Strategy Session: Staying Relevant—What’s Wrong with This Picture?

Strategy Session: Staying Relevant—What’s Wrong with This Picture?


I’ve asked myself this question lately as I do my best to adapt to the changing world around me. It seems like the last 15 years or so have whizzed by at breakneck speed. Remember Y2K? “You’ve Got Mail?” The last episode of Seinfeld? Everything in the past 15 years seems to have happened just yesterday.

It’s no coincidence that the emergence of the Internet happened around the same time. That’s when the world just started to take off. Suddenly, words like dictionary, yellow pages and CDs were replaced by new monikers like “search engine,” “Google it” and “iTunes.” The U.S. Postal Service all of a sudden became “snail mail,” because two or three days just wasn’t fast enough. Birds used to be the only species that could tweet.

All along, I’ve tried really hard to keep up. We’ve all had to, because we’re in the technology business. Our friends have always looked to us for advice, because after all, we’re knee-deep in the “digital” world. It’s where our industry has taken us. And if we are to survive, it’s where we have to take ourselves.

All of this reminiscing is brought to you by The Big Photo Show. I was lucky enough to attend this year’s event in Los Angeles as a representative of PMDA’s Portraits of Love program, where we offered military families free portraits. All in all, I thought it was a very good effort by the Photo Marketing Association to present a much-needed consumer imaging show. The crowds were steady, the education programs were relevant, and the enthusiasm was apparent.

But if I’m to be truthful, our industry just looked outdated. We looked a bit old. A little tired. And a bit confused. We are on the verge of losing our business to the next generation, and part of that is because we still look like the last generation.

When you walked into the convention center, there was a sea of “pipe and drape” booths. The floor was concrete gray. Most exhibitors spent so little as to wonder why they were there. (Tamron and Sony were notable exceptions.) But to me, it seemed like an opportunity was lost to create what should be the new wave of a dynamic imaging industry.

Why can’t a show like this be in a cool loft space somewhere in LA, or Austin, or San Francisco? Where is the media space for bloggers to blog and tweeters to tweet to the world what is happening at The Big Photo Show? Where were the celebrity photographers signing posters? Why was there no music pounding through the halls of the show to spike up the energy? Where was the creativity from some of the most creative companies in the world to at least try to appeal to the next generation of customers? Where were Nikon, Canon and Samsung? Is Los Angeles not a big enough market to appeal to for them?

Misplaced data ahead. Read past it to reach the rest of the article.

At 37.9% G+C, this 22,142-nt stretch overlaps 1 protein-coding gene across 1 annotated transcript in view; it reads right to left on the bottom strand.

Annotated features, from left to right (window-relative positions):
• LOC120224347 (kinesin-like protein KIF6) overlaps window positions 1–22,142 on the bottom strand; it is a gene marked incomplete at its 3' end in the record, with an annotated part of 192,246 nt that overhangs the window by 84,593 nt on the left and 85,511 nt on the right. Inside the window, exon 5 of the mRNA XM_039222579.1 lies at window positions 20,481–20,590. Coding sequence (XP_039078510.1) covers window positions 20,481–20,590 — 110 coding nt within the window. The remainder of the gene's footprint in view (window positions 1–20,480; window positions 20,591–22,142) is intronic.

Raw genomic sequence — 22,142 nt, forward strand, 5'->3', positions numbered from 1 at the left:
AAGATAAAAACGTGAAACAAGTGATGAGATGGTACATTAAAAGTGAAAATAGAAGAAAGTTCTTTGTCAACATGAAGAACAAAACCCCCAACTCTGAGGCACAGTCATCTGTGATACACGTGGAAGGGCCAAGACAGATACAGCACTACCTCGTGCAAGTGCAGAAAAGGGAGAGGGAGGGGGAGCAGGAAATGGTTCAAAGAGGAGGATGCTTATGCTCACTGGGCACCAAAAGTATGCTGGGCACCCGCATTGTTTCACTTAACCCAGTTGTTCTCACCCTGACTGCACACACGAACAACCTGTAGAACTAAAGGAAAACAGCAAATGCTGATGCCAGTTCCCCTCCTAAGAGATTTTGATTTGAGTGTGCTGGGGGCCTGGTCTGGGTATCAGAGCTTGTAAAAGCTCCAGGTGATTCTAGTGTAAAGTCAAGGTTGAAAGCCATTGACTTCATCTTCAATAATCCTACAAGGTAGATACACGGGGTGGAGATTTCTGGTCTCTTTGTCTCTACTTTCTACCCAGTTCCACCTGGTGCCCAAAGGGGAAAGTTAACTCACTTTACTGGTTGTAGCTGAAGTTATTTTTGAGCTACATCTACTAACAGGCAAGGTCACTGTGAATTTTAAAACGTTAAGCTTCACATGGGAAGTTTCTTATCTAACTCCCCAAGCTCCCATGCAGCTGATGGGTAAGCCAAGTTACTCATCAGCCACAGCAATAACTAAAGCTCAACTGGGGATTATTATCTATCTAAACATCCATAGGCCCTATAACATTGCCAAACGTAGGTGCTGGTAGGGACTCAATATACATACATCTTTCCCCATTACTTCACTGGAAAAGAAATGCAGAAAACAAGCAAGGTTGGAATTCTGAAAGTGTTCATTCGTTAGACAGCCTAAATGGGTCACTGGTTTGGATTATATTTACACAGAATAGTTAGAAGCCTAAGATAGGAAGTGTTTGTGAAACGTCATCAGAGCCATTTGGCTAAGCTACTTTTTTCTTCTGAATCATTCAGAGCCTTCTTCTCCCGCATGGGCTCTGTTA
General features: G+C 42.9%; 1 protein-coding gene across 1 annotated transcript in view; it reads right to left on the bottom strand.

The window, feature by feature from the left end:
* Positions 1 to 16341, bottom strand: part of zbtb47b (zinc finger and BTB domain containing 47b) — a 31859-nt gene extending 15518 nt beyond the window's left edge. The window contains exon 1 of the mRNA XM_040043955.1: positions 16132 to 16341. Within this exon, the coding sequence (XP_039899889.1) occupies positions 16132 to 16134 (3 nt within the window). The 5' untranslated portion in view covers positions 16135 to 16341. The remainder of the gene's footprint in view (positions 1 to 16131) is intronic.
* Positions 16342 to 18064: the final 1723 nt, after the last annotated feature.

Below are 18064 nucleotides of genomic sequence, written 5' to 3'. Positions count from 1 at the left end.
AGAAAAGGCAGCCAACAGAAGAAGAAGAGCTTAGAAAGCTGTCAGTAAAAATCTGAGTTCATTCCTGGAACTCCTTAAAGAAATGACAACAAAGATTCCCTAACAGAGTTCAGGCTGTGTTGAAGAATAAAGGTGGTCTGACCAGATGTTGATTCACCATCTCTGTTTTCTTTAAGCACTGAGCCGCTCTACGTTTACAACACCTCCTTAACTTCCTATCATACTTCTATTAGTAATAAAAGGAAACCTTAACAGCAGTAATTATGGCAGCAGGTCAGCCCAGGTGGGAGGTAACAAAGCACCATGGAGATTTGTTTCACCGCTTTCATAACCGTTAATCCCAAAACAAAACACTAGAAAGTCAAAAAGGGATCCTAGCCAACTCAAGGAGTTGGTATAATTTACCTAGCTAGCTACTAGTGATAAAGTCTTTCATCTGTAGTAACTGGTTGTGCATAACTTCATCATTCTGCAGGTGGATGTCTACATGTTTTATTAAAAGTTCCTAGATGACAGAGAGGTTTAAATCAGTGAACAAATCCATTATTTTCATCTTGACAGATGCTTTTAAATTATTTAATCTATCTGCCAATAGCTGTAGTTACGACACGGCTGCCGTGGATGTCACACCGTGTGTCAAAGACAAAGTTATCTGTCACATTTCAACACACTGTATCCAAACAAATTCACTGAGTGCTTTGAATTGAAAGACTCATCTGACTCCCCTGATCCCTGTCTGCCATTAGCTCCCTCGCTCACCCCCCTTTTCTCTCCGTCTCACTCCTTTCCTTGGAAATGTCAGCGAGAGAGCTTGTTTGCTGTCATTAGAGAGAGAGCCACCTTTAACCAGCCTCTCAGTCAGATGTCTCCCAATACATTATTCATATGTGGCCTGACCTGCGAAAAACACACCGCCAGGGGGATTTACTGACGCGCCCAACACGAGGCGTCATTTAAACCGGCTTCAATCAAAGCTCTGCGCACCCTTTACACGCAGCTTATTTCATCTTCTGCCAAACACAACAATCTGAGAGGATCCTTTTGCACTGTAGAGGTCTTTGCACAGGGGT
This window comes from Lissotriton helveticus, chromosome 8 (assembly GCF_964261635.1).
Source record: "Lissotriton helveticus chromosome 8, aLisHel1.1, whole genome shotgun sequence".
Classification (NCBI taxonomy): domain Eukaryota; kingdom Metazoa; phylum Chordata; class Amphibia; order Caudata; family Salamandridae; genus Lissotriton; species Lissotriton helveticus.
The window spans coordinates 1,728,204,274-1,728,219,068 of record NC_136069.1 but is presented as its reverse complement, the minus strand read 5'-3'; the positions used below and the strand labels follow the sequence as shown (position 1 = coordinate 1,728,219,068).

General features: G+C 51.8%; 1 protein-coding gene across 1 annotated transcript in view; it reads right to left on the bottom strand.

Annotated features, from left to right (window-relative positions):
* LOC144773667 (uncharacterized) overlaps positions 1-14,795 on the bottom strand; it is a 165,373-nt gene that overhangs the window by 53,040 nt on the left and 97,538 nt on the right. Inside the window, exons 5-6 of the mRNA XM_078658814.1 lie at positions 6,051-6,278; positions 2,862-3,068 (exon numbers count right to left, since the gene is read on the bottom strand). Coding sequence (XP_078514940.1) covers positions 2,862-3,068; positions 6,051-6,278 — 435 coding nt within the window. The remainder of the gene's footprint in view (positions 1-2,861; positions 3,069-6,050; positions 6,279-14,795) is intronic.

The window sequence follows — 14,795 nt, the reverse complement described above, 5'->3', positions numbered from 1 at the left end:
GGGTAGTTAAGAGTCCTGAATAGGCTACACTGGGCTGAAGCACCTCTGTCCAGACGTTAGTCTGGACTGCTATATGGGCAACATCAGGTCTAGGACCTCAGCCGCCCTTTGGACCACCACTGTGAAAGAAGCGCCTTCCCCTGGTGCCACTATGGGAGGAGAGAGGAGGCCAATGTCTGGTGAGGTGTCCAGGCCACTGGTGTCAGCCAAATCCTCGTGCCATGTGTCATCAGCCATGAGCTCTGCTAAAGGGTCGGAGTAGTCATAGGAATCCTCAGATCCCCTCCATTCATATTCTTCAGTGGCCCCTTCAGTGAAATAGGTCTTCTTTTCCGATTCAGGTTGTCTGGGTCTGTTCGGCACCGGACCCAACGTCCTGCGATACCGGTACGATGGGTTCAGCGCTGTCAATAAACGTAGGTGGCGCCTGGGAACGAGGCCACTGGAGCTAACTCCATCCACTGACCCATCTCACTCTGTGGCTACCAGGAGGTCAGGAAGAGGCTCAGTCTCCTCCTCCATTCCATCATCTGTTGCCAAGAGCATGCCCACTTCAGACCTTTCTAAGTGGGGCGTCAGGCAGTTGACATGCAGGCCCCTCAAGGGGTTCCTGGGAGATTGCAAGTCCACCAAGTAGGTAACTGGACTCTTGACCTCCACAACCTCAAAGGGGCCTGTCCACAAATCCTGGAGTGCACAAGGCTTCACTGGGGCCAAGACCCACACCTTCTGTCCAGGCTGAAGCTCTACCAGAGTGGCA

PMA spent plenty of media dollars trying to attract people to this show—and again, I applaud their efforts. But why can’t the industry get together and bring new blood to a consumer show like this? Imagine if the marketing engines of the major players worked together to promote a new gathering of the future of imaging?

Our industry should be the owners of “The Future of Imaging.” We’re letting it get away from us, because of the cynicism that exists within our industry. It’s harder than ever to get the industry to work together. When the PMA trade show went bye-bye a few years ago, our industry lost its self-identity. We’ve been rolled into the consumer electronics industry, and we have become somewhat of a bit player. Yet, one billion pictures were uploaded to Facebook in the time it took me to write this. What’s wrong with this picture?

What do we need? New leadership? Fresh thinking? A common conversation that goes beyond just what’s good for your own company. Manufacturers and retailers working together? An industry that is willing to invest in ourselves to build something that’s cool, fun and relevant?

We have the technology. We have the products. But what we’re missing is the potential of bringing the full force of our industry to create a new, relevant, exciting space for imaging that will benefit us all.

As executive director of the PMDA, I plan to put this on our agenda. I urge other associations to do the same. 

There should be a next The Big Photo Show. And it should be bigger, younger, more exciting and more relevant. Not just more pipes and drapes. It should be the blueprint for future consumer events. Exhibitors should take a lesson out of the old PMA playbook, when they spent their money to build their brands. And the industry should get behind it to see whether shows like this, where we work together as an industry, can help us own our rightful place of dominance in the imaging space.